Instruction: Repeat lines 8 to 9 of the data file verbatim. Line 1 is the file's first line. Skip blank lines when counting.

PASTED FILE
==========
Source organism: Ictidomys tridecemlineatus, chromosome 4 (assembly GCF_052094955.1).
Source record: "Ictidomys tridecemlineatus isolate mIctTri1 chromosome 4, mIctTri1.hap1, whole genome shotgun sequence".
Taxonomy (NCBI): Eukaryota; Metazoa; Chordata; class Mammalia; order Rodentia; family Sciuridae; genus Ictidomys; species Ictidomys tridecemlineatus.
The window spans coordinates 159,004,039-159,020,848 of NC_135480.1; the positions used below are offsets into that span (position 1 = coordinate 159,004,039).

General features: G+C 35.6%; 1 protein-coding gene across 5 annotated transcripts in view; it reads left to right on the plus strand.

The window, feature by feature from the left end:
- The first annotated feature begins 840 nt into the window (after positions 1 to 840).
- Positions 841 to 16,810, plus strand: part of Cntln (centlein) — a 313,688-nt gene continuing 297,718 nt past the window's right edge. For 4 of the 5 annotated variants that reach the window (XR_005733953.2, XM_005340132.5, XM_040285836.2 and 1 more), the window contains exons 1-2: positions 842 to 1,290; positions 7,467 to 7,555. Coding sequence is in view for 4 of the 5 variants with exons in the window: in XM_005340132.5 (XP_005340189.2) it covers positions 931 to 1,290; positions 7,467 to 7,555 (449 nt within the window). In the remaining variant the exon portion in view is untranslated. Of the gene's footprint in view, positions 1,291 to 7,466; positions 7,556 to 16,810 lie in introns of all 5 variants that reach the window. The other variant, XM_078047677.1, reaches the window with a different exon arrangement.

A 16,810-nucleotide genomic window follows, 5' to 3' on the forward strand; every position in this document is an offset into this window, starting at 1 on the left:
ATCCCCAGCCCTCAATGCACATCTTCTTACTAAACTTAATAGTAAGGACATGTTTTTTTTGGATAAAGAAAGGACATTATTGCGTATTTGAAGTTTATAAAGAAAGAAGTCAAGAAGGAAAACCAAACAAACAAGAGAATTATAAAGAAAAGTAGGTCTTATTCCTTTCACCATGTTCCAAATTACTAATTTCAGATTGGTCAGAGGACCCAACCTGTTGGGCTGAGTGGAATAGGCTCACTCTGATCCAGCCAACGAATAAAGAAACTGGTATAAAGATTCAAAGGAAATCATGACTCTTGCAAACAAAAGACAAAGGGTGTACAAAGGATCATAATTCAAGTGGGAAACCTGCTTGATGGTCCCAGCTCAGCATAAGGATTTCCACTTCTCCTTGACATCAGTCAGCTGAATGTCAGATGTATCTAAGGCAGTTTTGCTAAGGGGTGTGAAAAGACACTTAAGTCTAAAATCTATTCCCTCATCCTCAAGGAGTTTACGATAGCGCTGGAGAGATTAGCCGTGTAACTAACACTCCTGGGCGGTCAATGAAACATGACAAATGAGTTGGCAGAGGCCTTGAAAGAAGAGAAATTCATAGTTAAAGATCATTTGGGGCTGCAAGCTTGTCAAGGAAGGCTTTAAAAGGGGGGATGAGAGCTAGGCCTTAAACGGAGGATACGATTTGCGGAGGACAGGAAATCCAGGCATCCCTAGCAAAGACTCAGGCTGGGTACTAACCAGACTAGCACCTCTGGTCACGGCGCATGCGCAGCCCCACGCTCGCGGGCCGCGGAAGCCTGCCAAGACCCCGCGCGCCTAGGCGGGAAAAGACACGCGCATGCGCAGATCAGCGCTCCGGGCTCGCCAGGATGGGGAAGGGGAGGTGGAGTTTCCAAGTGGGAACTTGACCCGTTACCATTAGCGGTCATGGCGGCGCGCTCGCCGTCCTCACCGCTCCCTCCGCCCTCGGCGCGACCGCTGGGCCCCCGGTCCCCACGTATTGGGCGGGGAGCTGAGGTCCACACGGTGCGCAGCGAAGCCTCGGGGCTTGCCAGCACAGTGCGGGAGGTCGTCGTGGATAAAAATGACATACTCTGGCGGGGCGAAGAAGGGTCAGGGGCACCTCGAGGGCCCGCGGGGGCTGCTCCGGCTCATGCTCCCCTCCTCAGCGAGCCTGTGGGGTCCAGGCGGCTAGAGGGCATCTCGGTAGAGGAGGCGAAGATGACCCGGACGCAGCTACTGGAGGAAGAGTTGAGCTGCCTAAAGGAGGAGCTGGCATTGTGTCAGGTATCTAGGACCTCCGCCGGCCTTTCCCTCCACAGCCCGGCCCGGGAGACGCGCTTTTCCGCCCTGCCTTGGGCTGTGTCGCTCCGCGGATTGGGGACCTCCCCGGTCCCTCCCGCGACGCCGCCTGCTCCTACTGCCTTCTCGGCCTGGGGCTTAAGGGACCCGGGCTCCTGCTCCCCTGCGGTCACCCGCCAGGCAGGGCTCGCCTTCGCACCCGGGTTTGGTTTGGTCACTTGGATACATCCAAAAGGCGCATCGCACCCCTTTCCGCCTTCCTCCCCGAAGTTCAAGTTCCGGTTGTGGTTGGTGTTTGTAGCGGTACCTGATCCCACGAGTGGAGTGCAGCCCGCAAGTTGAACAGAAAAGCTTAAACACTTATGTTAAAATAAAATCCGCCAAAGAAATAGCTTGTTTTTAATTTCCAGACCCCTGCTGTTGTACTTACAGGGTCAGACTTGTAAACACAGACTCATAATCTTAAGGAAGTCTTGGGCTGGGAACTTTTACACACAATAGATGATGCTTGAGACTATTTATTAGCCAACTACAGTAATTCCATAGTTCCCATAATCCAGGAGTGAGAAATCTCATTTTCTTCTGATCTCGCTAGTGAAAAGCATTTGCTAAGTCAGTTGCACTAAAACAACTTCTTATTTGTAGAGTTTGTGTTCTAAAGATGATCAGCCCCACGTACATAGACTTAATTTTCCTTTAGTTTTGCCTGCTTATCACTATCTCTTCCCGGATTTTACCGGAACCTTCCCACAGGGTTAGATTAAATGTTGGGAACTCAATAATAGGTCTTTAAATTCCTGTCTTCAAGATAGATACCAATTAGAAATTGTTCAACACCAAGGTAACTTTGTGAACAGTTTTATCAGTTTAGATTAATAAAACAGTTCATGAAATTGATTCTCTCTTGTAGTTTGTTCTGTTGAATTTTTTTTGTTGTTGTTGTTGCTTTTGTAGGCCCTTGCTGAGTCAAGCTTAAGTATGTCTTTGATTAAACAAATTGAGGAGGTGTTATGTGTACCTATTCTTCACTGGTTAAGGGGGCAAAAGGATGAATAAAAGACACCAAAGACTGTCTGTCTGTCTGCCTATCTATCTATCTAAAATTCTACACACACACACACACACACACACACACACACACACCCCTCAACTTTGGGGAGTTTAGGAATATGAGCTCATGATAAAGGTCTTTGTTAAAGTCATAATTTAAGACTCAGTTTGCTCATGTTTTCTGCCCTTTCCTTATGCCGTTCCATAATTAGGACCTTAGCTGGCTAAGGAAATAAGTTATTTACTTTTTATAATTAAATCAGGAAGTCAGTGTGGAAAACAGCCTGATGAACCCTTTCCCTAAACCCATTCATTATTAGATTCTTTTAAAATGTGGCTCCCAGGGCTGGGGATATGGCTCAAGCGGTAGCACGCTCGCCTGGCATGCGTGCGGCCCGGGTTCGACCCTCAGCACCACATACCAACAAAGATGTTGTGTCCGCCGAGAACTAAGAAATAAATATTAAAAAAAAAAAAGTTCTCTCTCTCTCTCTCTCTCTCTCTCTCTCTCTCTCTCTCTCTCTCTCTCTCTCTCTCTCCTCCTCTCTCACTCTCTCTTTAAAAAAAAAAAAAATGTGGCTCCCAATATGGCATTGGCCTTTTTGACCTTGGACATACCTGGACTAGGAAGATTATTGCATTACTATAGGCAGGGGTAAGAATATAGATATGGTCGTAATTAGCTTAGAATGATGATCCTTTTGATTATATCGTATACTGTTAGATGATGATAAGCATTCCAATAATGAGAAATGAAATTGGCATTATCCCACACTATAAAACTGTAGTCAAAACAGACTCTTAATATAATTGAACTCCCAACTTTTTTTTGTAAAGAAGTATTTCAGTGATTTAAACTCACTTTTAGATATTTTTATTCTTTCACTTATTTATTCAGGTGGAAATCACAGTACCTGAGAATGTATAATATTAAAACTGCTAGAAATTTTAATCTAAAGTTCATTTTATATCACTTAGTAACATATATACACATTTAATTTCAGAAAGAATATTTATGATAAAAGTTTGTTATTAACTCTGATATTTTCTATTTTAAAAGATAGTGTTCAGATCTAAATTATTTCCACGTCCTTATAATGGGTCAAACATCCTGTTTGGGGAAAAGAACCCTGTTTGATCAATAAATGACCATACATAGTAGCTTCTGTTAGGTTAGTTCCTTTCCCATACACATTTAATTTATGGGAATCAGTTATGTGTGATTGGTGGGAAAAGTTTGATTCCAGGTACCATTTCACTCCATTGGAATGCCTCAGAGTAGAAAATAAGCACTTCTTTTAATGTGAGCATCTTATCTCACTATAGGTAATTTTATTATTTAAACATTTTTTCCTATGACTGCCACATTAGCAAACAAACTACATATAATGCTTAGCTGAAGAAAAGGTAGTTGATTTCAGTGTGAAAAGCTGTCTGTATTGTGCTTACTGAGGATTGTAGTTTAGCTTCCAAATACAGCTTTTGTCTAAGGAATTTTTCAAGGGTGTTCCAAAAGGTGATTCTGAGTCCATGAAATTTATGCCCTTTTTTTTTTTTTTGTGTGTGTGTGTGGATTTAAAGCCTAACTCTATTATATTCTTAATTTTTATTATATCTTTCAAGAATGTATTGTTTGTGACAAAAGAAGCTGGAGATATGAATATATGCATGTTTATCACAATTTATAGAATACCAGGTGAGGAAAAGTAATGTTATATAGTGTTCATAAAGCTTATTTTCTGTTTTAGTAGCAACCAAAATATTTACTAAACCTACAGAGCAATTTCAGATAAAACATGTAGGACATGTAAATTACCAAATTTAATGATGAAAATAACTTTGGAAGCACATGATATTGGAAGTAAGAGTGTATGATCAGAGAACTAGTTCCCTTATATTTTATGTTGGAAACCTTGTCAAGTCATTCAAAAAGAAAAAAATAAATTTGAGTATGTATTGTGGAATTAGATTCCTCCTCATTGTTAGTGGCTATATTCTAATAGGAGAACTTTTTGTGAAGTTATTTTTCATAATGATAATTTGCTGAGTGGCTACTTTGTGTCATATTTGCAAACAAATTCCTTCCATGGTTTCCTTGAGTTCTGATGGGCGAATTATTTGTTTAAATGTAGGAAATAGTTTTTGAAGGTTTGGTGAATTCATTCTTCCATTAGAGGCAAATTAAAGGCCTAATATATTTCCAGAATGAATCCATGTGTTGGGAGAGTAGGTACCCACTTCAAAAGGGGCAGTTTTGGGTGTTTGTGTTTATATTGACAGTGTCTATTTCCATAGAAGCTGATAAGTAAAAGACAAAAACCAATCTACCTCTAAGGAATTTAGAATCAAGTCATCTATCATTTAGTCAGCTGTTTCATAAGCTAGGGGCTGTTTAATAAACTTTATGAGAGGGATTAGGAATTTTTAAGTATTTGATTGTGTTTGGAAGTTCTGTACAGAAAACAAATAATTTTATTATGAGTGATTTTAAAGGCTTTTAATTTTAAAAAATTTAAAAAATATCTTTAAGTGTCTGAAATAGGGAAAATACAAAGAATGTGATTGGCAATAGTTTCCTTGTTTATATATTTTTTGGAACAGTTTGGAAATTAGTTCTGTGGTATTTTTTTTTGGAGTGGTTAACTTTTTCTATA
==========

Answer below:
- Positions 841 to 16,810, plus strand: part of Cntln (centlein) — a 313,688-nt gene continuing 297,718 nt past the window's right edge. For 4 of the 5 annotated variants that reach the window (XR_005733953.2, XM_005340132.5, XM_040285836.2 and 1 more), the window contains exons 1-2: positions 842 to 1,290; positions 7,467 to 7,555. Coding sequence is in view for 4 of the 5 variants with exons in the window: in XM_005340132.5 (XP_005340189.2) it covers positions 931 to 1,290; positions 7,467 to 7,555 (449 nt within the window). In the remaining variant the exon portion in view is untranslated. Of the gene's footprint in view, positions 1,291 to 7,466; positions 7,556 to 16,810 lie in introns of all 5 variants that reach the window. The other variant, XM_078047677.1, reaches the window with a different exon arrangement.

A 16,810-nucleotide genomic window follows, 5' to 3' on the forward strand; every position in this document is an offset into this window, starting at 1 on the left: